That same year, Castellanos helped elect Sen. Fred D. Thompson (R-Tenn.) with folksy ads showing him in casual clothes on a farm with a pickup truck. "He had a good feel for what I would call the average person," Thompson said. "We didn't run any negative commercials."
Said Castellanos: "Don't print that I also do positive spots, because it would ruin my reputation."
Castellanos, 42, is a Dole veteran who worked for his 1988 presidential bid and 1992 Senate campaign. He also made ads for President George Bush in 1992 with Sipple and Murphy, who quit the Dole camp last week in a power struggle.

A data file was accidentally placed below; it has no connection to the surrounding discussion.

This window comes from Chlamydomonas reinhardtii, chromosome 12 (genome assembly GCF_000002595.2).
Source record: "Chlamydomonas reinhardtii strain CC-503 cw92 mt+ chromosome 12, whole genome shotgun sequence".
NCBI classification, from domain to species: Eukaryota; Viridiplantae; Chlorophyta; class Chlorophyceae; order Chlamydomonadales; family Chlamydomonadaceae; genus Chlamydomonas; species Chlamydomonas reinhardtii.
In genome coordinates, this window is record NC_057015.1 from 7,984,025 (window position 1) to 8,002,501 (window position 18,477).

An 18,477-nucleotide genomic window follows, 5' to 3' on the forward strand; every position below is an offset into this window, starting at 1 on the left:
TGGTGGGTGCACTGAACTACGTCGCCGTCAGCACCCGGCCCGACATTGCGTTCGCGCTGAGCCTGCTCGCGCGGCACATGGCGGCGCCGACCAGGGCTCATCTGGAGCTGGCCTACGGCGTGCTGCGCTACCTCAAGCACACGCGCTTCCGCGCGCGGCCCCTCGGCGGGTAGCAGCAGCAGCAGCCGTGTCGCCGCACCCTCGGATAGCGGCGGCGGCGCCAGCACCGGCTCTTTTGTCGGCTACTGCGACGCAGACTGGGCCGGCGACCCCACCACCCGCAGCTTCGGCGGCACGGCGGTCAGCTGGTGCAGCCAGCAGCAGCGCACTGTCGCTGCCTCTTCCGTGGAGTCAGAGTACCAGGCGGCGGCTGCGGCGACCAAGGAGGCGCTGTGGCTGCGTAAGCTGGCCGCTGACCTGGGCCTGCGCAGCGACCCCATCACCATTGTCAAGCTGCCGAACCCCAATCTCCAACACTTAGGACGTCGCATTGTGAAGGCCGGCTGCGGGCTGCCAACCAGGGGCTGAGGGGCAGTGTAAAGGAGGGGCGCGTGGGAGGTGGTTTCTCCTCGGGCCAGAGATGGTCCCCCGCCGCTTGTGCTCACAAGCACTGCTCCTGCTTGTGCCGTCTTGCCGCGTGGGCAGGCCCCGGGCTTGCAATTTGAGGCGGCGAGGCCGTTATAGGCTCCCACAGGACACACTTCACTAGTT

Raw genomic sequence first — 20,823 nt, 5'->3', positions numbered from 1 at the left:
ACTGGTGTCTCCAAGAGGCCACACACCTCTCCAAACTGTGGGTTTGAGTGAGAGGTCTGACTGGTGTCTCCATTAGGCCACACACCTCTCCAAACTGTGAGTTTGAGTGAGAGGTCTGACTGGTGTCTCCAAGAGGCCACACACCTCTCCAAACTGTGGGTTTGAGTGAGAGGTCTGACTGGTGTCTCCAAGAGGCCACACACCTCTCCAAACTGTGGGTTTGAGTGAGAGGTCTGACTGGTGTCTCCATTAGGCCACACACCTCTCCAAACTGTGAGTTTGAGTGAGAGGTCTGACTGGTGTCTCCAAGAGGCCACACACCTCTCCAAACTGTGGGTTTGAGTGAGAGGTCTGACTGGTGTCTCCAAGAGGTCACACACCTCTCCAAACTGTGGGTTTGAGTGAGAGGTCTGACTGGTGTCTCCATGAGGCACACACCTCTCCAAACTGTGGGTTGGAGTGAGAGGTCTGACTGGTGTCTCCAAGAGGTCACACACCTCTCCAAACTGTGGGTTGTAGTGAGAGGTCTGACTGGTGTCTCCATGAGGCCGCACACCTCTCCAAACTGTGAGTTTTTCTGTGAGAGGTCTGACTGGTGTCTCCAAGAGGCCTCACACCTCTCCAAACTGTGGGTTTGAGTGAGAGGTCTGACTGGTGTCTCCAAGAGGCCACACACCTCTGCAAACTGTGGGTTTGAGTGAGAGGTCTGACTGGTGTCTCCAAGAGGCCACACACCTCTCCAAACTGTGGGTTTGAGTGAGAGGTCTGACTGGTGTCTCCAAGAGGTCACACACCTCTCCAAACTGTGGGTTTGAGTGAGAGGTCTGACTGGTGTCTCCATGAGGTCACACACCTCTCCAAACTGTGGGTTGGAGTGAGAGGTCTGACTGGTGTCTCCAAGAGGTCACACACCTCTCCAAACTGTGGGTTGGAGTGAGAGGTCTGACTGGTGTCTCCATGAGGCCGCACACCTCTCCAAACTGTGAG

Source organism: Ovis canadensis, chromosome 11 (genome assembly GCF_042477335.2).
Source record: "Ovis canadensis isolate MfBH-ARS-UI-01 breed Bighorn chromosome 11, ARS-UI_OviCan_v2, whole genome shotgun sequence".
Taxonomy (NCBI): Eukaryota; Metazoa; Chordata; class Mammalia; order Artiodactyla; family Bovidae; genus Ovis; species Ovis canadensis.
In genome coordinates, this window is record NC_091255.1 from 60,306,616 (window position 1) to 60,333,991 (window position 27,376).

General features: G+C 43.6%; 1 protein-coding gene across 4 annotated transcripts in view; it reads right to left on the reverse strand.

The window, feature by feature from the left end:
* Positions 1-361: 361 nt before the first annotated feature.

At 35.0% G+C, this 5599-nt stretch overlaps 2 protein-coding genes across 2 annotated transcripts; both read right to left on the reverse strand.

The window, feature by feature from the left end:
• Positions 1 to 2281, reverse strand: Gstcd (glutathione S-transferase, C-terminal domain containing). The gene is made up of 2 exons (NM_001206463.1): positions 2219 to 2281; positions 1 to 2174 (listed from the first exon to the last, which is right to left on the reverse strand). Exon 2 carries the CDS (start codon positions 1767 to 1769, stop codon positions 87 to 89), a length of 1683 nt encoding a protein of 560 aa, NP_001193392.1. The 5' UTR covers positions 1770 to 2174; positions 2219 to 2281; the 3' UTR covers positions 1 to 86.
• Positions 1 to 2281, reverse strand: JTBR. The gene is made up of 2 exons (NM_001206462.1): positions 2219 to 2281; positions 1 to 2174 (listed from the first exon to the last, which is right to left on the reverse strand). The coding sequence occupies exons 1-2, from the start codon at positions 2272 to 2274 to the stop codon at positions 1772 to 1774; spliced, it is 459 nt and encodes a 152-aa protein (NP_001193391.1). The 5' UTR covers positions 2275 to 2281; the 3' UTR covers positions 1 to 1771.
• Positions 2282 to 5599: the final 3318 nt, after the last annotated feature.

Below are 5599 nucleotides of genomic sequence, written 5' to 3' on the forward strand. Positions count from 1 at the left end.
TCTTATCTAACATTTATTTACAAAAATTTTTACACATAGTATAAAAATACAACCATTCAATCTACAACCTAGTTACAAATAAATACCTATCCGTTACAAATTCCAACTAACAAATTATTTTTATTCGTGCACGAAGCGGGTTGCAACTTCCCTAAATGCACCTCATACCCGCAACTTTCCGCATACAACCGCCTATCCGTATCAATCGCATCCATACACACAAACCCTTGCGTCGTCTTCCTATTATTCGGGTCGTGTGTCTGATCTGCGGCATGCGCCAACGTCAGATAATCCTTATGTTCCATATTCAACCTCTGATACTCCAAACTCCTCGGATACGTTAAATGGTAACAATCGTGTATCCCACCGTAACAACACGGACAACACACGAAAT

Seven months ago, Castellanos was churning out anti-Dole spots for Texas Sen. Phil Gramm. "Remember Senator Straddle?" one asked. "He cuts deals and voters rejected him. Well, Bob Dole hasn't changed." The commercials accused Dole of "caving on a balanced budget" and having "abandoned" his "tax-cut promises."
As these ads suggest, Castellanos doesn't pull punches. An immigrant who came here at age 6 with his Cuban parents, he is best known for the 1990 ad for Sen. Jesse Helms (R-N.C.) in which a pair of hands crumples a rejection letter as the narrator says: "You wanted that job, but they had to give it to a minority."
"What we said in that ad was that nobody should get a job or be denied a job because of the color of their skin, and I believe that," he told the Atlanta Journal-Constitution.
Rivals have a harsher view. "Castellanos and his ilk wouldn't know the truth if it came up and bit them in the nose," said Jim Andrews, campaign manager for Harvey Gantt, who is again challenging Helms in North Carolina. "They don't care."